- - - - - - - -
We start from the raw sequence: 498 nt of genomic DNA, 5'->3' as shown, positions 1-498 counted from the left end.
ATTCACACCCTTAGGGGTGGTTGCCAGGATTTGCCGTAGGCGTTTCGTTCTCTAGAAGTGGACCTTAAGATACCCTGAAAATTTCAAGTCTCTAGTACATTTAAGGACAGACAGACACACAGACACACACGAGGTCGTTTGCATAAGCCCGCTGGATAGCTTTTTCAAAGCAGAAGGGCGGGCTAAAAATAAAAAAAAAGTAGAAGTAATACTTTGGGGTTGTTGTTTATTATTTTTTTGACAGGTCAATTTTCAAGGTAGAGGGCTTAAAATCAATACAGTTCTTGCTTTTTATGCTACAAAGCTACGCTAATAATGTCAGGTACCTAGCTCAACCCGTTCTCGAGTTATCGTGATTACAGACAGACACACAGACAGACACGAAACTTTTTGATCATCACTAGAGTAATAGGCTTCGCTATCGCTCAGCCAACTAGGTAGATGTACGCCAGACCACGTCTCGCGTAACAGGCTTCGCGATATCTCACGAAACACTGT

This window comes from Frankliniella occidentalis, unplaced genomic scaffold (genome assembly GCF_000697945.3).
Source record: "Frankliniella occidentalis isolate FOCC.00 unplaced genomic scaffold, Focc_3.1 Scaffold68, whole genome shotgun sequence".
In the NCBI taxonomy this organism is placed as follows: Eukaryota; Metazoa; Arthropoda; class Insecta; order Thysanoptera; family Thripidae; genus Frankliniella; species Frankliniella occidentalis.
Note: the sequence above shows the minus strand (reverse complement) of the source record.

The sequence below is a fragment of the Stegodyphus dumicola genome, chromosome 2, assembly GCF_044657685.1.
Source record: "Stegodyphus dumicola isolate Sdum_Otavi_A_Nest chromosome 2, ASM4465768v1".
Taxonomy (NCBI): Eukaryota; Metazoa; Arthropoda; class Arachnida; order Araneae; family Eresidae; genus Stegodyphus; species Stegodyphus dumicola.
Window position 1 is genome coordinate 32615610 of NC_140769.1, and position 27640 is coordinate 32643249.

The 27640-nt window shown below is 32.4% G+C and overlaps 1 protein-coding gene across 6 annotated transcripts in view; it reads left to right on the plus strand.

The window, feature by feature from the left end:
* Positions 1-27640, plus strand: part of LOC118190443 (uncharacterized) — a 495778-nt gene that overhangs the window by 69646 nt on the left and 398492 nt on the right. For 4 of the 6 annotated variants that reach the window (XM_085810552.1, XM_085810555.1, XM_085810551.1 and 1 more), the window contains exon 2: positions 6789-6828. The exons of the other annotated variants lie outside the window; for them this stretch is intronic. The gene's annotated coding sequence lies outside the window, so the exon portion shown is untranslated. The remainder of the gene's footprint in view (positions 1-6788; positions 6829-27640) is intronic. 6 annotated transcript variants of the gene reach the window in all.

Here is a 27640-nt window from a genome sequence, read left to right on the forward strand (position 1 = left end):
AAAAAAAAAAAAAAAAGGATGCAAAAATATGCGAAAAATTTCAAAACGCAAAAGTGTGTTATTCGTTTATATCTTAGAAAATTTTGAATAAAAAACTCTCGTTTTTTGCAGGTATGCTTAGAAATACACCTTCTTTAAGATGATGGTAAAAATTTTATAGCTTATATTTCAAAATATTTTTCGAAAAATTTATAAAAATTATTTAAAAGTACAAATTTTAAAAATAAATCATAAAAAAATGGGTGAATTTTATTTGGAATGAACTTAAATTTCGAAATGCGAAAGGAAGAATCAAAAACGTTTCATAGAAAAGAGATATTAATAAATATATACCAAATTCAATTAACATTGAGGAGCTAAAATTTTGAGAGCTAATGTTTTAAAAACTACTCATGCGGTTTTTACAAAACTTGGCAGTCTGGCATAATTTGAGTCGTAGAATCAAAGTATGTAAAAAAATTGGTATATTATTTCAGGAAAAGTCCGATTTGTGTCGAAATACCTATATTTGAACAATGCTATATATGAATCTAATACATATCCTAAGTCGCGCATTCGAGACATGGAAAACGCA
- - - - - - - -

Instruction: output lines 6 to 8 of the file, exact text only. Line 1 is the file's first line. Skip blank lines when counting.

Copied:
Note: the sequence above shows the minus strand (reverse complement) of the source record.

The sequence below is a fragment of the Stegodyphus dumicola genome, chromosome 2, assembly GCF_044657685.1.
Source record: "Stegodyphus dumicola isolate Sdum_Otavi_A_Nest chromosome 2, ASM4465768v1".